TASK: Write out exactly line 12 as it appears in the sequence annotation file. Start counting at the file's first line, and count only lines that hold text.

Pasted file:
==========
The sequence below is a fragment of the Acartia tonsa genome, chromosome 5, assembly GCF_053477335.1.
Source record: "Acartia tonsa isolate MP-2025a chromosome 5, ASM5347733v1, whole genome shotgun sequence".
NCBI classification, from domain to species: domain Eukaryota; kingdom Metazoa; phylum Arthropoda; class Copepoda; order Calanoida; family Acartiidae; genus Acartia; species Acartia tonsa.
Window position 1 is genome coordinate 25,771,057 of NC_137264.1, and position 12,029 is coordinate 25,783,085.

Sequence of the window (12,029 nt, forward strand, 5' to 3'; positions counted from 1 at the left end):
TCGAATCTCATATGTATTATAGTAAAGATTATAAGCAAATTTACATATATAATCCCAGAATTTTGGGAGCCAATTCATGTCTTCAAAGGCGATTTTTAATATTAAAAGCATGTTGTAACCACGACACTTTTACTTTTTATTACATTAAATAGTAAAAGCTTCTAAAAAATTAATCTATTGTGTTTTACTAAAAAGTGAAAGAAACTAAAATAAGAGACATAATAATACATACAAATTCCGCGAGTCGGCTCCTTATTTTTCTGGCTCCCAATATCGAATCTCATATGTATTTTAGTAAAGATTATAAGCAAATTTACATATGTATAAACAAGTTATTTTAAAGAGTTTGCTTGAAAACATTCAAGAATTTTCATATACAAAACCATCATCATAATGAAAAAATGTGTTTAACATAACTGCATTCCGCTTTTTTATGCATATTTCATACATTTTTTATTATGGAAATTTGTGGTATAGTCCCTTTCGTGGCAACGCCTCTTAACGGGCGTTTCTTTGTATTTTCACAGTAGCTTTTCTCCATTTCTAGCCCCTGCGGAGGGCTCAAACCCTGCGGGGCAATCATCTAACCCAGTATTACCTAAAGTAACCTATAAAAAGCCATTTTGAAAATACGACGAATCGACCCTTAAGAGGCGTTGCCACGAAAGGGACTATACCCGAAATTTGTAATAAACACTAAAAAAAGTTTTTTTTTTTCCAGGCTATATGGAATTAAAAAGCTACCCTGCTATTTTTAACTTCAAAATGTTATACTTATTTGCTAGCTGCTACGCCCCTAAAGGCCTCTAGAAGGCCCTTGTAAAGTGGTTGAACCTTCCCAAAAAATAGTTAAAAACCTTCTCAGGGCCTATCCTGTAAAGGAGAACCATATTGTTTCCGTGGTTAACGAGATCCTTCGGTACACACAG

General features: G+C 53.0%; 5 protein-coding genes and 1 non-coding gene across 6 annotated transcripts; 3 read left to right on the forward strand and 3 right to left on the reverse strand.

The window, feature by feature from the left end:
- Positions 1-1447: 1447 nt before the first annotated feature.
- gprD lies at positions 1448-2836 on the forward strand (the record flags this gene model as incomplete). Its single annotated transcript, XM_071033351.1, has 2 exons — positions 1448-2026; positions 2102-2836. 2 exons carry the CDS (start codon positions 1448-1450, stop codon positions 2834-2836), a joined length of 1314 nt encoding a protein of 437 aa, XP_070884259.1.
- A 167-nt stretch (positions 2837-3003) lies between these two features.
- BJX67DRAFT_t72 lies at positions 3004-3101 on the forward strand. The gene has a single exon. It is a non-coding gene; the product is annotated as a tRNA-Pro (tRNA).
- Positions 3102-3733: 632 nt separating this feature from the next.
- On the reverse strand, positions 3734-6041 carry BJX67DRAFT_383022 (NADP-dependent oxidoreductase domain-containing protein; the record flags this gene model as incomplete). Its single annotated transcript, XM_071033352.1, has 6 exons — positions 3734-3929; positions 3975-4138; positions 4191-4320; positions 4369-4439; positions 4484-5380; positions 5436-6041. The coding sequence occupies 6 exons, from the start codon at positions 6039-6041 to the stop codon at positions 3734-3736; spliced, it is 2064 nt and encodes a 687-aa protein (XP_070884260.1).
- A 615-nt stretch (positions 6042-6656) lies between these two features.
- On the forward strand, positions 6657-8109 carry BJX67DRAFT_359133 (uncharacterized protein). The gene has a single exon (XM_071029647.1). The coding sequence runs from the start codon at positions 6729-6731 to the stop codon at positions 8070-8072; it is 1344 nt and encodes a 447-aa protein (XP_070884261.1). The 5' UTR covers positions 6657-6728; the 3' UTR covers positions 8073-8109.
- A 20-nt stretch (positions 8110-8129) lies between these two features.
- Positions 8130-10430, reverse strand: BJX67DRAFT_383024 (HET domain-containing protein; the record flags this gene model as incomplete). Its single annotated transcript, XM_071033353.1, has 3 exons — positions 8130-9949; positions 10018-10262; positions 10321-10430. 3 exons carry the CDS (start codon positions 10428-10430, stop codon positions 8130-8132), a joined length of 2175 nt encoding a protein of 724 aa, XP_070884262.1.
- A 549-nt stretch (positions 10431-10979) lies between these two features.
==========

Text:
- BJX67DRAFT_t72 lies at positions 3004-3101 on the forward strand. The gene has a single exon. It is a non-coding gene; the product is annotated as a tRNA-Pro (tRNA).